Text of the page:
The Fair Labor Standards Act (FLSA) establishes minimum wage and overtime pay requirements for non-exempt employees. (Non-exempt employees are those who are (a) not paid on a salary basis, and/or (b) not employed in an executive, administrative, professional or outside sales capacity.) The FLSA requires employers to pay non-exempt employees the minimum wage for all hours worked and to pay one and one-half times the regular rate of pay for all hours worked over forty in any work week. Generally speaking, travel time for non-exempt employees that is â€œall in a dayâ€™s workâ€ and travel time during which the employee is performing work, including the â€œworkâ€ of driving, must be counted as hours worked for both minimum wage and overtime computation purposes. Following are the gritty details of travel time pay under the often confusing and confounding Department of Labor rules. Whether you count travel time as â€œworking timeâ€ depends on both the kind of travel involved and when it occurs.
Note: The FLSA establishes the minimum pay requirements. Competitive markets in the health care field may require some of you to pay more than these minimums required under the FLSA.
1. Ordinary Home to Work (29 C.F.R. Â§ 785.35)
Generally, normal commuting travel from home to work is not work time and, therefore, does not have to be paid. According to the FLSA regulations, “an employee who travels from home before his regular work day and returns to his home at the end of the work day is engaged in ordinary home to work travel which is a normal incident of employment. This is true whether he works at a fixed location or at different job sites.”
2. Emergency Home to Work (29 C.F.R. Â§ 785.36)
During emergency situations, travel from home to work is work time. For example, an employee who has already gone home after work subsequently gets called out at again that night due to a consumer emergency. All that travel time is working time that must be paid.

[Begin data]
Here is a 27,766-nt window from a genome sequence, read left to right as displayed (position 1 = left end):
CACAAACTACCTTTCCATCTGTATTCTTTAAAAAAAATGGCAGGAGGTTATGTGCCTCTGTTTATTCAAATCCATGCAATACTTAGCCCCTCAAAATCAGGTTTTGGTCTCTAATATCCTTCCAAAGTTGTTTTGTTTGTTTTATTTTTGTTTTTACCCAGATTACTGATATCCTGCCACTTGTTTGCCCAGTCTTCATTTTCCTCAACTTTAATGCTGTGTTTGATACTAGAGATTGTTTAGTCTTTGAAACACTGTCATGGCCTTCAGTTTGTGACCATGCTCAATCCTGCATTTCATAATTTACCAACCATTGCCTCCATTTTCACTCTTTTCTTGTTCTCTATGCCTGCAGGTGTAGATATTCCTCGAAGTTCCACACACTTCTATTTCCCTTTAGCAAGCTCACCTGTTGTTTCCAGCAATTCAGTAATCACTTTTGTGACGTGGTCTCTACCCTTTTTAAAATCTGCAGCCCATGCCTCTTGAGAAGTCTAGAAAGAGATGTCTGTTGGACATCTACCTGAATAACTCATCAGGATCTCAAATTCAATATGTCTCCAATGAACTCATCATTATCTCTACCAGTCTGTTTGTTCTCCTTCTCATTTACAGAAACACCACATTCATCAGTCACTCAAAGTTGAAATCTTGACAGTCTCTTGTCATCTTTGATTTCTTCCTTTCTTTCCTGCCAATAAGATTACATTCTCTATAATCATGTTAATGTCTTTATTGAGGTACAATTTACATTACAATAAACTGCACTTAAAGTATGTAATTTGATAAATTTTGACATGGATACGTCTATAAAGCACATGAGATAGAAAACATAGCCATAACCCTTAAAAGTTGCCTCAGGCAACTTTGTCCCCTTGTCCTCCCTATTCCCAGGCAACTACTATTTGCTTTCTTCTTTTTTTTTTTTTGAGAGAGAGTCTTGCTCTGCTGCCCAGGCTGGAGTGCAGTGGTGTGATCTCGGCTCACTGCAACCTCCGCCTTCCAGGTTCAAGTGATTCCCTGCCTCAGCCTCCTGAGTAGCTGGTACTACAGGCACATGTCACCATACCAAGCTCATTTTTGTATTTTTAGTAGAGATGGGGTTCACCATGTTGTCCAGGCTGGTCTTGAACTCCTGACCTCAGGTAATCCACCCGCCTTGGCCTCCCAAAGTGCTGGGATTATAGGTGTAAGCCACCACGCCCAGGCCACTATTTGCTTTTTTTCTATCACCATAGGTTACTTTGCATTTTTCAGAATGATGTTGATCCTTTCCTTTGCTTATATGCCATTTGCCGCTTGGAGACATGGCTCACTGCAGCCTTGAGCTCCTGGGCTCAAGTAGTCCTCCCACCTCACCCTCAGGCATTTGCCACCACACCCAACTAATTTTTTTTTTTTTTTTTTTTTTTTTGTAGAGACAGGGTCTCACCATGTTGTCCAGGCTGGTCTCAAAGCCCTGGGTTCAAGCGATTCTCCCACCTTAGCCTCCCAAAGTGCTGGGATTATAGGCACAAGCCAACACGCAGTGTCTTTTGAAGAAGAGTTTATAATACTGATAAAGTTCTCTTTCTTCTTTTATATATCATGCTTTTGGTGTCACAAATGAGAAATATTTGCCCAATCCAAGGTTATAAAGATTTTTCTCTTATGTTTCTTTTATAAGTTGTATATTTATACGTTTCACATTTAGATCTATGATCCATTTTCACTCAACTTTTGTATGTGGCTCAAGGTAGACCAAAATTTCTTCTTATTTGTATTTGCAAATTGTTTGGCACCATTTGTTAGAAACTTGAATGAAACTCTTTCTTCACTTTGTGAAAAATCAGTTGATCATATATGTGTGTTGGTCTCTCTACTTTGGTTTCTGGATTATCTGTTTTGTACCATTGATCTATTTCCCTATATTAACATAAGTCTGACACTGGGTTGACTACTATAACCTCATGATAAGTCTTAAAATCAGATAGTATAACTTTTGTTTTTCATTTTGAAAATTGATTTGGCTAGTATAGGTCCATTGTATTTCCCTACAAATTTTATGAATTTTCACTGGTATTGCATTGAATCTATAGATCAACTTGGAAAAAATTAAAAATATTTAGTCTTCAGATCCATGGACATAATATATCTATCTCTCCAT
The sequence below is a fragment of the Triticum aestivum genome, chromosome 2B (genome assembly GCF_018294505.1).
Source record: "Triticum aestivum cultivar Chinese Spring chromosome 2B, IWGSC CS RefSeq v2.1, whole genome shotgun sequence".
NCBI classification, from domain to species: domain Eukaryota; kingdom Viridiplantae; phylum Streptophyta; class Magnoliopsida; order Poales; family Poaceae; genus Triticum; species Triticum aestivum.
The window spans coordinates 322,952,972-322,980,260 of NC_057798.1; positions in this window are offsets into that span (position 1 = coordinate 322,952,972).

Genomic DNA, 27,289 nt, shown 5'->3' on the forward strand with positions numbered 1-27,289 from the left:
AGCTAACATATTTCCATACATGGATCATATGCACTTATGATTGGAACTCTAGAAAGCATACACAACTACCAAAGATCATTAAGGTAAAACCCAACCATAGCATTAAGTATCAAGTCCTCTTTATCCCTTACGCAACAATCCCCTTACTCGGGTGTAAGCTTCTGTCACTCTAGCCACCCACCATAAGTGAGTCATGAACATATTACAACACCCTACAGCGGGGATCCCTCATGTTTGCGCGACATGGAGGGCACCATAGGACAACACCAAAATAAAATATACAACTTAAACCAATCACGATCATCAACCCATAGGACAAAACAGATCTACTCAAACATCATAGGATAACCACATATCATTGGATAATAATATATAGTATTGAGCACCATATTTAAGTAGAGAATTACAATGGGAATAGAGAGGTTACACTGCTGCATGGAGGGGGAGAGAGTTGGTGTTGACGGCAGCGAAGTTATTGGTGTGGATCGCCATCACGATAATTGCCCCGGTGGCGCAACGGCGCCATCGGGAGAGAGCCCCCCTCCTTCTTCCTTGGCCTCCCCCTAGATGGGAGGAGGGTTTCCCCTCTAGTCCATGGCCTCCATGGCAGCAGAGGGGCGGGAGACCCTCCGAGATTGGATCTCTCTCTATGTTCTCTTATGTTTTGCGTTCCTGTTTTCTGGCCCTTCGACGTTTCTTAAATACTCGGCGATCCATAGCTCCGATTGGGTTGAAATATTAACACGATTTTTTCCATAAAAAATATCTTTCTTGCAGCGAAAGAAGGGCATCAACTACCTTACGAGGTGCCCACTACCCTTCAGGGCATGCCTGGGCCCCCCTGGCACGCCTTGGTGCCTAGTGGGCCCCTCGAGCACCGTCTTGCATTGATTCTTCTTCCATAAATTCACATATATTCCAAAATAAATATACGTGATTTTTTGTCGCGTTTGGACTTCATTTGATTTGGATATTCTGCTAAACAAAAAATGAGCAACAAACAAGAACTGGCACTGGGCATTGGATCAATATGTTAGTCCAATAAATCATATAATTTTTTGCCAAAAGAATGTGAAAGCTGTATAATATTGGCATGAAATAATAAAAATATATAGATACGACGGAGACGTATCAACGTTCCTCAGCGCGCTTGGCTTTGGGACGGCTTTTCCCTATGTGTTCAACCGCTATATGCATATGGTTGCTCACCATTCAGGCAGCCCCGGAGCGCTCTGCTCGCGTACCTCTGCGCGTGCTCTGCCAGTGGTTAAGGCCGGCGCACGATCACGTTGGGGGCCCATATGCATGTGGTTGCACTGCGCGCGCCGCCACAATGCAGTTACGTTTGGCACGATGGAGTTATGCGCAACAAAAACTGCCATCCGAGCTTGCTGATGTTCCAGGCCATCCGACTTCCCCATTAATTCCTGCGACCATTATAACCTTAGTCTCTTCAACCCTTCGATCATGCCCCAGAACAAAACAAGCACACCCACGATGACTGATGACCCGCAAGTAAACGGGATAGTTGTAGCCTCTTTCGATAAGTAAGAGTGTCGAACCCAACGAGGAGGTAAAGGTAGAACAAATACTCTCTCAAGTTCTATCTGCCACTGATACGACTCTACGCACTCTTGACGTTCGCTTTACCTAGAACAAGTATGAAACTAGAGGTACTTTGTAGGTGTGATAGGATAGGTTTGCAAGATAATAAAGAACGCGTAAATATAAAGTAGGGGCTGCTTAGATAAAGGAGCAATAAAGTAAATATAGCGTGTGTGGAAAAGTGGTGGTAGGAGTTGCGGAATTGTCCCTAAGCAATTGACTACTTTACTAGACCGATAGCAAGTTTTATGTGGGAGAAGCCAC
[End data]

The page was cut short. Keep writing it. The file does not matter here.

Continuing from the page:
3. Special One-Day Assignment in Another City, Home to Work (29 C.F.R. Â§ 785.37)
You must pay a non-exempt employee for all time spent traveling to a seminar, training session, or other work assignment that lasts for a day. You also must pay for all time spent at the seminar, training session, or working. The employee is considered to be on a special assignment performed for the employer’s benefit.
For example, if a non-exempt aide travels one hour to a training, attends the training for eight hours, and then drives home for one hour, s/he will be entitled to pay for the eight hours at the training and the two hours of travel time. However, you may deduct from the total working time the employee’s â€œnormalâ€ commute time and any meal period not spent performing work or in the training session.
4. Travel Thatâ€™s All in a Day’s Work (29 C.F.R. Â§ 785.38)
All time an employee spends traveling as part of his or her principal work activity, such as travel from job site to job site during the workday, must be paid as hours worked. For example, if an employee is required to report at your office first to receive instructions or pick up certain materials for work, the travel from the office to the assigned work site also counts as hours worked.
5. Overnight Travel Away from Home (29 C.F.R. Â§ 785.39)
If a non-exempt employee travels to a training session or work assignment, traveling the day before the session or work actually begins, only the travel time that cuts across (overlaps) the employee’s regular workday must be paid. For example, if an LVN normally works from 6 a.m. to 2 p.m., and leaves for an out-of-town training session at 1 p.m. and arrives at 4 p.m., you are only required to pay for one hour of travel time.
Note that overnight travel time on non-working days is considered work time if conducted during the employeeâ€™s normal work hours. For example, if the same employee travels on a regular day off, perhaps Sunday, you must pay for any travel time between 6 a.m. and 2 p.m. Again, you may deduct normal meal periods from the travel time, as long as the employee does not perform work during the meal period.